ESO, the European Southern Observatory, is the pre-eminent intergovernmental science and technology organization in astronomy designing, constructing and operating the world's most advanced ground-based telescopes.










First planet of extragalactic origin

An exoplanet orbiting a star that entered our galaxy, the Milky Way, from another galaxy has been detected by a European team of astronomers using the MPG/ESO 2.2-metre telescope at ESO's La Silla Observatory in Chile.


The Jupiter-like planet is particularly unusual, as it is orbiting a star nearing the end of its life and could be about to be engulfed by it, giving clues about the fate of our own planetary system in the distant future.

Astronomers have detected nearly 500 planets orbiting stars in our cosmic neighborhood, but none outside our Milky Way has been confirmed. Now, however, a planet weighing at least 1.25 times as much as Jupiter has been discovered orbiting a star of extragalactic origin, even though the star now finds itself within our own galaxy.

The star, which is known as HIP 13044, lies about 2000 light-years from Earth and is part of the so-called Helmi stream. This stream of stars originally belonged to a dwarf galaxy, which was devoured by our Milky Way in an act of galactic cannibalism six to nine billion years ago.

Astronomers detected the planet by looking for tiny telltale wobbles of the star caused by the gravitational tug of an orbiting companion. For these precise observations, the team used a high-resolution spectrograph called FEROS, attached to the 2.2-metre telescope at ESO's La Silla Observatory in Chile.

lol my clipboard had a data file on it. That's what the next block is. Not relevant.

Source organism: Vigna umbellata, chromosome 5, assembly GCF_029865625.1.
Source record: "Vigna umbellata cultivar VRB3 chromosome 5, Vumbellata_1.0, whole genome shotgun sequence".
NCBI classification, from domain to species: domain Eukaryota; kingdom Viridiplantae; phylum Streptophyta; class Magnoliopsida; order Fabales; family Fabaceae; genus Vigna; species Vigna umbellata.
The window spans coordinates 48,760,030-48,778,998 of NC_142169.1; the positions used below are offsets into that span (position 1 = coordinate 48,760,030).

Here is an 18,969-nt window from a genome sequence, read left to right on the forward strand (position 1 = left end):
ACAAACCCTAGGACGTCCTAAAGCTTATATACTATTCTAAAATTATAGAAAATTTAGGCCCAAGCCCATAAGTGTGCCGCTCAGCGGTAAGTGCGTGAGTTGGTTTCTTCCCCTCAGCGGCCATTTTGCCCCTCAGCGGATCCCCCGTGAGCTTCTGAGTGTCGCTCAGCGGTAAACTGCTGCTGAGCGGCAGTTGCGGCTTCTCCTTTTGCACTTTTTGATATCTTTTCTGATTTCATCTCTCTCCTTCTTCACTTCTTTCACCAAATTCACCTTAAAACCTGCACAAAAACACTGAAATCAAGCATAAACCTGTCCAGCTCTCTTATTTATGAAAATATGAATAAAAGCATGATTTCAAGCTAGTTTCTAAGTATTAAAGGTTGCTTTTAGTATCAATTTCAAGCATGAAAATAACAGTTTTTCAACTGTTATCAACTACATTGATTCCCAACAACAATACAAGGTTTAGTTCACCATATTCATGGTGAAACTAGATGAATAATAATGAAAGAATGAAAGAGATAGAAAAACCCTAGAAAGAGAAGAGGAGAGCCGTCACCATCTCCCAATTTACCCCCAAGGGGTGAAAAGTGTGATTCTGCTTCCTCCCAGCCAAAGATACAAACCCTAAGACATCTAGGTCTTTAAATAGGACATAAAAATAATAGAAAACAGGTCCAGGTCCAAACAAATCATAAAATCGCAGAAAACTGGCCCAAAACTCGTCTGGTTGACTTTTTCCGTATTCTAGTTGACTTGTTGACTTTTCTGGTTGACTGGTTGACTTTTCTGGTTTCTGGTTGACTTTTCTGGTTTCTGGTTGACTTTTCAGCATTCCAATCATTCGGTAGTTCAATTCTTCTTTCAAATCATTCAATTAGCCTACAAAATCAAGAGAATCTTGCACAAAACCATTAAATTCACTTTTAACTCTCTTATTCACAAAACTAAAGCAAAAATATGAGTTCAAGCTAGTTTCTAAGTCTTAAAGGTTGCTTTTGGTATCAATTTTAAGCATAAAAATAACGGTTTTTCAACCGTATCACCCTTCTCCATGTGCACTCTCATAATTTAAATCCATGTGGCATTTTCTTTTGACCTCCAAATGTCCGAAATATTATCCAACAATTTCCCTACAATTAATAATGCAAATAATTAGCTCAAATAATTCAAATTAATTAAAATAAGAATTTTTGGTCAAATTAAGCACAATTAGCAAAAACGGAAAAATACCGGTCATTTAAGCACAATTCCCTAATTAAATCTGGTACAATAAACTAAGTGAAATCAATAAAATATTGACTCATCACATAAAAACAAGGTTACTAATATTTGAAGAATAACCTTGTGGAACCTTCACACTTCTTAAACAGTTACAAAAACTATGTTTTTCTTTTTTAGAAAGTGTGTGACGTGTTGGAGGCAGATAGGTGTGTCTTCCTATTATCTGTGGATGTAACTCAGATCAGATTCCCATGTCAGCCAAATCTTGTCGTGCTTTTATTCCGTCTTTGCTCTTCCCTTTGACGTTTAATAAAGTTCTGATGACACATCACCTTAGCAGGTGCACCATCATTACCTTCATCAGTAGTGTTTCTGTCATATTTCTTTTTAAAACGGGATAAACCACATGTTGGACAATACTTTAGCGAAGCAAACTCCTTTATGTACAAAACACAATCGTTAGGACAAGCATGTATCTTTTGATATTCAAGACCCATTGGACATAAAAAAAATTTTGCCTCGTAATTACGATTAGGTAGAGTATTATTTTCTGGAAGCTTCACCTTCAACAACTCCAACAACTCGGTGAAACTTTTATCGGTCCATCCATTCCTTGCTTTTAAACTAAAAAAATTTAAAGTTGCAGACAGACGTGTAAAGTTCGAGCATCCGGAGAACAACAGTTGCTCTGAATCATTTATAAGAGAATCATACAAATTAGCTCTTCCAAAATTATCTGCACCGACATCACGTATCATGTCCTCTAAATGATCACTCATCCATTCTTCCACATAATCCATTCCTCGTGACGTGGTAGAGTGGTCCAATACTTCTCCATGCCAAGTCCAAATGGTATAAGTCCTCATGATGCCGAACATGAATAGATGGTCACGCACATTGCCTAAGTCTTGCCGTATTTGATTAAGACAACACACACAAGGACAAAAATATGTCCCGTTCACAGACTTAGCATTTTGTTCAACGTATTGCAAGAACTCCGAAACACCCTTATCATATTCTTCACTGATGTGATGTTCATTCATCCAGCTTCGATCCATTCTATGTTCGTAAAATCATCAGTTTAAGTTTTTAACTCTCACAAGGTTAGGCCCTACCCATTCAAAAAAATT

The planet, HIP 13044 b, is also one of the few exoplanets known to have survived its host star massively growing in size after exhausting the hydrogen fuel supply in its core - the Red Giant phase of stellar evolution.

HIP 13044 b is near to its host star. At the closest point in its elliptical orbit, it is less than one stellar diameter from the surface of the star (or 0.055 times the Sun-Earth distance). and completes an orbit in only about 16 days. The astronomers hypothesize that the planet's orbit might initially have been much larger, but that it moved inwards during the Red Giant phase.

Any closer-in planets may not have been so lucky. Astronomers suggest that some inner planets may have been swallowed by the star during the Red Giant phase.

Although the Jupiter-like exoplanet has escaped the fate of these inner planets so far, the star will expand again in the next stage of its evolution. When this happens, the star may engulf the planet, meaning it may be doomed after all.

The astronomers are now searching for more planets around stars near the ends of their lives.


Their work may tell us about the fate of planets in the distant future of our own Solar System, as the Sun is also expected to become a Red Giant in about five billion years.